1358 On Jan. 11 as he vies with Dauphin Charles for supremacy in France, Charles the Bad of Navarre enters Paris, and Etienne Marcel (b. 1302), provost of the Parisian merchants raises a crowd and storms the Palace of Les Halles, killing many nobles and turning them all against him; in May the dauphin orders the nobles to blockade Paris; on May 28 the Jacquerie, a peasant ("Jacques") revolt begins in St. Leu, France, fueled by war taxes and the pillages of the Brigand Cos. (demobilized soldiers), who during the summer cause a collapse of the govt. outside Paris; on June 10 several thousand Jacques storm Mello and Meaux in Beauvais, NE Paris (residence of the royal family) and are defeated, causing the tide to turn against them; in June Charles the Bad of Navarre kills Guillame Caen, leader of the Jacques; the remaining Jacques are hunted down and killed by June 24; in July Charles the Bad reenters Paris, making a bad bid for the crown, with Marcel's support, on July 22 bringing a band of hated English soldiers into Paris, causing an enraged mob to attack and drive them into the Louvre; on July 31 Marcel orders his guard to give the keys of the city to Bad Charles, but they balk, and Marcel is trampled to death on the streets by the mob; on Aug. 2 Paris opens its gates to Dauphin Charles, who pardons everybody after a little foolin' around with angry crowds; meanwhile, Bad Charles defies him and renews his alliance with Edward III. On Feb. 18 the Treaty of Zara ends the Hungarian-Venetian War (begun 1355), with loser Venice giving up its claims to Nona, Ragusa, Scardona, Sebenico, Spalato, Trau, and Zara, dislodging it from the E shore of the Adriatic Sea for decades. On Aug. 16 Albert II the Wise and Lame (b. 1298) dies, and his eldest son Rudolf IV "the Founder" (1339-65) becomes Hapsburg duke of Austria (until 1365) (first to be born in Austria), claiming the new title of archduke (which he invented) by forging in 1358-9 the Privilegium Maius, a modification of the 1156 Privilegium Minus which originally elevated it to a duchy) to empower the Austrian rulers, and going on to compete with HRE Charles IV, father of his wife Katharine (Catherine) of Bohemia (1342-95), trying to make Vienna as big a center of culture as Prague, and trying to get around the lack of a bishopric in Vienna (caused by the interference of the rival bishops of Passau) by creating his own metropolitan chapter, whose members wear red cardinal-like garments. In the fall Pierre Thomas returns to Avignon after visiting Cyprus then the Holy Land, where he does a JC Act, peaching to a crowd of Christians on Mount Zion while the Muslims grumble. The Hapsburgs sign a peace treaty with the Swiss Confederation insuring its practical independence, although formal acknowledgement is withheld until 1648. Muhammad I (-1375) becomes ruler of the Bahmani Dynasty in India (founded 1347). Nonfiction: Mark Kalti, Chronicon Pictum (Chronica de Gestis Hungarorum) (Chronicle of the Deeds of the Hungarians) (1358-70); how they kicked Venetian butt; its 147 pictures provide a rich portrayal of Hungarian culture; given by Hungarian king Louis I to French king Charles V upon the engagement of his son Louis I, Duke of Orleans to Louis' daughter Catherine. Births: Spanish king of Castile (1379-90) John (Juan) I (d. 1390) on Aug. 24 in Epila; son of Henry II (1334-79) and Juana Manuel (1339-81). Scottish military leader Sir James Douglas, 2nd Earl of Douglas and Mar (d. 1388); not Black Douglas, who was born in the 1280s. English merchant (lord mayor and sheriff of London) Sir Richard "Dick" Whittington (d. 1423) in Pauntley, Glucestershire. Deaths: English queen consort (1308-27) Isabella of France (b. 1295) on Aug. 22 in Castle Rising, Norfolk; buried in the Franciscan church in Newgate, London in her wedding dress, with Edward II's heart. Austrian duke (1330-65) Albert II the Wise (the Lame) (b. 1298) on Aug. 16 in Vienna.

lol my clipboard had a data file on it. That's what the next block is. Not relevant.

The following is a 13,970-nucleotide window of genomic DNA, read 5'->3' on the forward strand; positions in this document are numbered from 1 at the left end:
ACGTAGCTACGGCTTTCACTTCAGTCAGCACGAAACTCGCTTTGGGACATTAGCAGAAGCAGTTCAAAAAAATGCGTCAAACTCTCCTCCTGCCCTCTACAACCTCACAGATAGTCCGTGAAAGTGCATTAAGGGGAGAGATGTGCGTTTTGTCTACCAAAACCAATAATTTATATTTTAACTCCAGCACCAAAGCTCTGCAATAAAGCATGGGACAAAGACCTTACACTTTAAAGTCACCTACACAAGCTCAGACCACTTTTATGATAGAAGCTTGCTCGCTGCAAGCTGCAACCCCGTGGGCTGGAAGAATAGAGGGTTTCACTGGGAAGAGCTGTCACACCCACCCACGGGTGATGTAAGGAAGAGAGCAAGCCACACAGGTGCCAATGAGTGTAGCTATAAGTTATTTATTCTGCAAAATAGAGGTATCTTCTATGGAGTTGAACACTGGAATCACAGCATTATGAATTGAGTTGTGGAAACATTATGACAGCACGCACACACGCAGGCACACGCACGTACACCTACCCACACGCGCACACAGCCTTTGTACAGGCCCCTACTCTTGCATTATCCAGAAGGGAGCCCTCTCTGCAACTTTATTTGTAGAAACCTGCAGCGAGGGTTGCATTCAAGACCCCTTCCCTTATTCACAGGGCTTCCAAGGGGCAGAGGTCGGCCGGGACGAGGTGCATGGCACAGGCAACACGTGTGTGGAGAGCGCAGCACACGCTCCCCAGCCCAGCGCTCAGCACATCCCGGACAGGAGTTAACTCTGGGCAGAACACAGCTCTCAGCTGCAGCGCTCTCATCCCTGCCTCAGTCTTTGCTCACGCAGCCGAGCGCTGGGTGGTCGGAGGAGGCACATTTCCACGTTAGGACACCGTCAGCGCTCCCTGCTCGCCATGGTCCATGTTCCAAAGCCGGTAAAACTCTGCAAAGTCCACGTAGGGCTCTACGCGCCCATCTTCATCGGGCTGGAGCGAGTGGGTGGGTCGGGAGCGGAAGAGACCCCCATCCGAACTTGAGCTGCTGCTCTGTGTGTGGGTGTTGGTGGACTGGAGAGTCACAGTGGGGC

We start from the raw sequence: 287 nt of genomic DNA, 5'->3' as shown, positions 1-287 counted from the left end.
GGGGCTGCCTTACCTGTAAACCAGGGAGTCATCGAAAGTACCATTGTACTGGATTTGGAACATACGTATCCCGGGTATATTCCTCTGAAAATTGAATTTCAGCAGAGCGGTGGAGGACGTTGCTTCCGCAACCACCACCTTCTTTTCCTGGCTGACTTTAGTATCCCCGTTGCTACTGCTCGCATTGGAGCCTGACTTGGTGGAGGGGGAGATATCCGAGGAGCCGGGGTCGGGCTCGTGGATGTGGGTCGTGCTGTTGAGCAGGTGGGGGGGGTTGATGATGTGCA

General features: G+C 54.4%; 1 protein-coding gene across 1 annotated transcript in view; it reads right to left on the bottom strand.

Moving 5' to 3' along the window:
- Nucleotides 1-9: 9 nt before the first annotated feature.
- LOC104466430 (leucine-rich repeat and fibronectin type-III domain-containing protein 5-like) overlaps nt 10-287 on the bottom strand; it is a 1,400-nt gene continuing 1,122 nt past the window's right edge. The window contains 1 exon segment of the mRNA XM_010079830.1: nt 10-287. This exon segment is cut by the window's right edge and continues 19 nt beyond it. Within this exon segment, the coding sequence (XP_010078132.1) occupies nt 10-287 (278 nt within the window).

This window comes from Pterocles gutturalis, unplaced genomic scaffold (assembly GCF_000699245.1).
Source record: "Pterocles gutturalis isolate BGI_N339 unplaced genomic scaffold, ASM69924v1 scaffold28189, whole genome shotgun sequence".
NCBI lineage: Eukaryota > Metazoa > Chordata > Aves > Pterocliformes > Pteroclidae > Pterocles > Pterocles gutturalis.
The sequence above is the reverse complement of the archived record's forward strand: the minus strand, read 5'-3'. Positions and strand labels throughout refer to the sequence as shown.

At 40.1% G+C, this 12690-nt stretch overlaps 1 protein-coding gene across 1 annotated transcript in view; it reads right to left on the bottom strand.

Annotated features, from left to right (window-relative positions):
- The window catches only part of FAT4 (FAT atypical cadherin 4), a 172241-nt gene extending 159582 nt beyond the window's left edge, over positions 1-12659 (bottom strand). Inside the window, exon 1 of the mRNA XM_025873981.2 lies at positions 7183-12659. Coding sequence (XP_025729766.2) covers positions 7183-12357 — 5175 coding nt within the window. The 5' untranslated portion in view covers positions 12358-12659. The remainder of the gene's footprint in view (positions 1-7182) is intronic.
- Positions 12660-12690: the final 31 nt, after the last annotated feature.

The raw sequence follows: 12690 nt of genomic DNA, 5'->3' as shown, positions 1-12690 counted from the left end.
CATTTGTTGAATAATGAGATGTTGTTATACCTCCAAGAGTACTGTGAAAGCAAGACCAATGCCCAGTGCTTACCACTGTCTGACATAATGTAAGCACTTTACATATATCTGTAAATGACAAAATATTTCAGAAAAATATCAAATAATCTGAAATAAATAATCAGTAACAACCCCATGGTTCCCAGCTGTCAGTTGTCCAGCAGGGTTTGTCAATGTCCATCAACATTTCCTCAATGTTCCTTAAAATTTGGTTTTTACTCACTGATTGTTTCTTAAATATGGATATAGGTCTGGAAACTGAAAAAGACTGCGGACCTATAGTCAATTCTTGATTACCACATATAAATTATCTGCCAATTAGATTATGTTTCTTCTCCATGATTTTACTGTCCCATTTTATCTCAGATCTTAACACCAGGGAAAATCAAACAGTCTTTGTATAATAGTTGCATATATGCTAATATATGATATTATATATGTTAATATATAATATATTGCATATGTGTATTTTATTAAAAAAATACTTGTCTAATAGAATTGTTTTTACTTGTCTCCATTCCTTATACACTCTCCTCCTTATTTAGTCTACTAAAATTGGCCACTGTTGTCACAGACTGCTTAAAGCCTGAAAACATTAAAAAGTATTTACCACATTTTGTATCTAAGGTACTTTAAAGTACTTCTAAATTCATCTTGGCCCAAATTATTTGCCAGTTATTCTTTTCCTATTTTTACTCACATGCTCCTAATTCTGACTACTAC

1359 On Mar. 24 John II signs the 2nd Treaty of London, surrending most of W France (the old Angevin lands), and agreeing to pay a ransom of 4M gold ecus; on May 25 the Estates General rejects the treaty and make preparations for a war with England; in Aug. Charles the Bad of Navarre reconciles with dauphin Charles and the king; Edward III arrives in Calais at the end of Oct. with a large army, but the dauphin issues a policy of avoiding pitched battles; Geoffrey Chaucer joins Edward III's army and goes with it to France; in Nov. Edward III takes Nogent-sur-Seine in Champagne, then unsuccessfully sieges Paris and king-crowning-city Reims in Dec., and Geoffrey Chaucer is captured; S France has been so devastated by the English that they have trouble finding food? - how about champagne? On Nov. 13 Ivan II (b. 1326) dies, and Dmitri (Dimitri) IV Donskoi (1350-89) becomes grand duke of Moscow (until 1389). Sultan (since 1326) Orhan I (b. 1284) dies, and his half-Greek son Murad (Amurath) (the Godlike) I (1326-89) becomes Ottoman sultan #3 (until 1389), going on to expand into Thrace, Macedonia, Bulgaria, and Serbia, establishing the core of the Ottoman Empire in Europe (Rumelia) based on tributary vassals, while Louis I the Great of Hungary counters with the Banats, border districts S of the Danube and Sava Rivers; Murad I becomes the first to take the title of Sultan of the Ghazis (warriors of the faith). Berdi Beg is assassinated by his brother Qulpa (-1360), who becomes khan of the Golden Horde until next year, when another brother assassinates him, after which the Mongol horde begins to fracture, with 23 more khans by 1378. The first Riksdag (parliament, incl. aristocrats and burghers) meets in Sweden, made possible by the whimpiness of Magnus II Smek. The principality of Moldova in the Moldova River Valley is founded, named after the hound Molda of Prince Dragos, who drowned in the river while chasing an aurochs. John of Gaunt (1340-99) marries breed mare Blanche of Lancaster (1342-68), daughter of Henry of Grosmont, 1st Duke of Lancaster (1310-61) and Isabel de Beaumont; they go on to have six children incl. Henry IV, until she dies of the plague in 1369, causing annual commemorations of her death for many years, for which Geoffrey Chaucer is commissioned to write the poem The Book of the Duchess (The Deth of Blaunche) by the end of 1368. Scottish queen Joan returns to London, living a life of courtly piety until her death in Sept. 1362, and her hubby David II takes Catherine Mortimer (-1369), wife of the earl of Fife as his mistress. Architecture: The Nave of St. Stephen's in Vienna is begun. Births: Japanese Ashikaga pretender emperor #5 (1371-82) Go-En'yu (Ohito) (d. 1393) on Jan. 11; 2nd son of Go-Kogon (1336-74); father of Go-Komatsu (1377-1433). Welsh prince of Wales (last) (1404-15) Owen (Owain) Glendower (Glyndwr) (Glyn Dwr) (d. 1416). Deaths: Greek Orthodox Hesychast theologian-monk St. Gregory Palamas (b. 1296) in Thessaloniki (d. 1357?); dies after winning a big theological debate with Italian Aristotelian scholar Barlaam of Seminara (Calabria) (Bernardo Mssari) (1290-1348) over Hesychasm, mystical contemplative prayer giving direct knowledge of God via his energies despite his essence being beyond our comprehension, with the soundbyte in "Triads for the Defense of Those Who Practice Sacred Quietude": "We attain to participation in the divine nature, and yet at the same time it remains totally inaccessible. We need to affirm both at the same time and to preserve he ntimony as a crierion for right doctrine", while Barlaam denied the distinction between God's essence and energies, claiming it impossible for humans to see God but only sense his influence indirectly, until he was condemned by an Orthodox Church council in 1341 despite support by Byzantine theologians and Thomas Aquinas disciples Gregory Akindynos (Gregorius Acindynus) (1300-48) (who was excommunicated by the Council of Constantinople in 1347), Nicephoras Gregoras (1295-1360) (who was declared heretical by a synod in 1351), and Prochoros Cydones (Kydones) (Prochorus Cydonius) (1330-69) (who was condemned by a synod in Apr. 1368 then excommunicated); after the Greek Orthodox Church makes him a saint, the split with the Aquinas-loving Latin Roman Church hardens; in 1360 the body of his anti-Hesychast rival Nicephoras Gregoras is dragged through the streets of Constantinople to jeers. Russian grand duke (1353-9) Ivan II Krasny (b. 1326).